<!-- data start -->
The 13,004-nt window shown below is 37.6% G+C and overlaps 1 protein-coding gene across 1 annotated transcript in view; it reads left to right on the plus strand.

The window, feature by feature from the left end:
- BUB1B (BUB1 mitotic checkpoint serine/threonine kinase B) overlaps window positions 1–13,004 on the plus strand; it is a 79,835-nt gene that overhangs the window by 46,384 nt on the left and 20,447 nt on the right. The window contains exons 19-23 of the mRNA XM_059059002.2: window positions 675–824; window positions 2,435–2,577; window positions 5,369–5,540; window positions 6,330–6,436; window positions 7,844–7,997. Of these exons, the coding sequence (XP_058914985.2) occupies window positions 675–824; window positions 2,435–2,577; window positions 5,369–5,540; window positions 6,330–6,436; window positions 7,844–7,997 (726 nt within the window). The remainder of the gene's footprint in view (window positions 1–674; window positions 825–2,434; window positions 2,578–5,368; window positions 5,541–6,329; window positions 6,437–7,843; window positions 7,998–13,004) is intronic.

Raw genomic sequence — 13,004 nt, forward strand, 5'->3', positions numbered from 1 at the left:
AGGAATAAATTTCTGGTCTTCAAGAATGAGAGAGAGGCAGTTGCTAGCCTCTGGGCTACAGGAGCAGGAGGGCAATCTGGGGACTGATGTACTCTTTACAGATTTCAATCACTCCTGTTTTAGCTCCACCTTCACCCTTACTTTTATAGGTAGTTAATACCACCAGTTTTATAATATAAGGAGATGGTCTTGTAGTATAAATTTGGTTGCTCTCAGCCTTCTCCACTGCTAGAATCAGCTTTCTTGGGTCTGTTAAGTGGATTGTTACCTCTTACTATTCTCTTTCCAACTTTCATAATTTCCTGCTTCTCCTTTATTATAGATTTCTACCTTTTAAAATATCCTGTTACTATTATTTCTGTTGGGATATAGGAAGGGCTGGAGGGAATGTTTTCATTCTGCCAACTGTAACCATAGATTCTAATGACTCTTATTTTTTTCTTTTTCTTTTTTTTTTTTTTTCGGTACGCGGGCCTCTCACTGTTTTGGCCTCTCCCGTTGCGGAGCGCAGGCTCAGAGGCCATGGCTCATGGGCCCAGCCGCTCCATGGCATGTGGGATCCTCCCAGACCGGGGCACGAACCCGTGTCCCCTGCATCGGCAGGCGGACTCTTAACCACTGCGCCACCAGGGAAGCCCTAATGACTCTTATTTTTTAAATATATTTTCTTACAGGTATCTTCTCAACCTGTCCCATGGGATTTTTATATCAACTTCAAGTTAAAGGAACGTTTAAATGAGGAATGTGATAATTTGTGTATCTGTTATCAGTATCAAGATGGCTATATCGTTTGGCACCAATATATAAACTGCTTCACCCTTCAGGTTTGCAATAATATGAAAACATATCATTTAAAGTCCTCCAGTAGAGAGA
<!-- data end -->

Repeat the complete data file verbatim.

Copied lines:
The 13,004-nt window shown below is 37.6% G+C and overlaps 1 protein-coding gene across 1 annotated transcript in view; it reads left to right on the plus strand.

The window, feature by feature from the left end:
- BUB1B (BUB1 mitotic checkpoint serine/threonine kinase B) overlaps window positions 1–13,004 on the plus strand; it is a 79,835-nt gene that overhangs the window by 46,384 nt on the left and 20,447 nt on the right. The window contains exons 19-23 of the mRNA XM_059059002.2: window positions 675–824; window positions 2,435–2,577; window positions 5,369–5,540; window positions 6,330–6,436; window positions 7,844–7,997. Of these exons, the coding sequence (XP_058914985.2) occupies window positions 675–824; window positions 2,435–2,577; window positions 5,369–5,540; window positions 6,330–6,436; window positions 7,844–7,997 (726 nt within the window). The remainder of the gene's footprint in view (window positions 1–674; window positions 825–2,434; window positions 2,578–5,368; window positions 5,541–6,329; window positions 6,437–7,843; window positions 7,998–13,004) is intronic.

Raw genomic sequence — 13,004 nt, forward strand, 5'->3', positions numbered from 1 at the left:
AGGAATAAATTTCTGGTCTTCAAGAATGAGAGAGAGGCAGTTGCTAGCCTCTGGGCTACAGGAGCAGGAGGGCAATCTGGGGACTGATGTACTCTTTACAGATTTCAATCACTCCTGTTTTAGCTCCACCTTCACCCTTACTTTTATAGGTAGTTAATACCACCAGTTTTATAATATAAGGAGATGGTCTTGTAGTATAAATTTGGTTGCTCTCAGCCTTCTCCACTGCTAGAATCAGCTTTCTTGGGTCTGTTAAGTGGATTGTTACCTCTTACTATTCTCTTTCCAACTTTCATAATTTCCTGCTTCTCCTTTATTATAGATTTCTACCTTTTAAAATATCCTGTTACTATTATTTCTGTTGGGATATAGGAAGGGCTGGAGGGAATGTTTTCATTCTGCCAACTGTAACCATAGATTCTAATGACTCTTATTTTTTTCTTTTTCTTTTTTTTTTTTTTTCGGTACGCGGGCCTCTCACTGTTTTGGCCTCTCCCGTTGCGGAGCGCAGGCTCAGAGGCCATGGCTCATGGGCCCAGCCGCTCCATGGCATGTGGGATCCTCCCAGACCGGGGCACGAACCCGTGTCCCCTGCATCGGCAGGCGGACTCTTAACCACTGCGCCACCAGGGAAGCCCTAATGACTCTTATTTTTTAAATATATTTTCTTACAGGTATCTTCTCAACCTGTCCCATGGGATTTTTATATCAACTTCAAGTTAAAGGAACGTTTAAATGAGGAATGTGATAATTTGTGTATCTGTTATCAGTATCAAGATGGCTATATCGTTTGGCACCAATATATAAACTGCTTCACCCTTCAGGTTTGCAATAATATGAAAACATATCATTTAAAGTCCTCCAGTAGAGAGA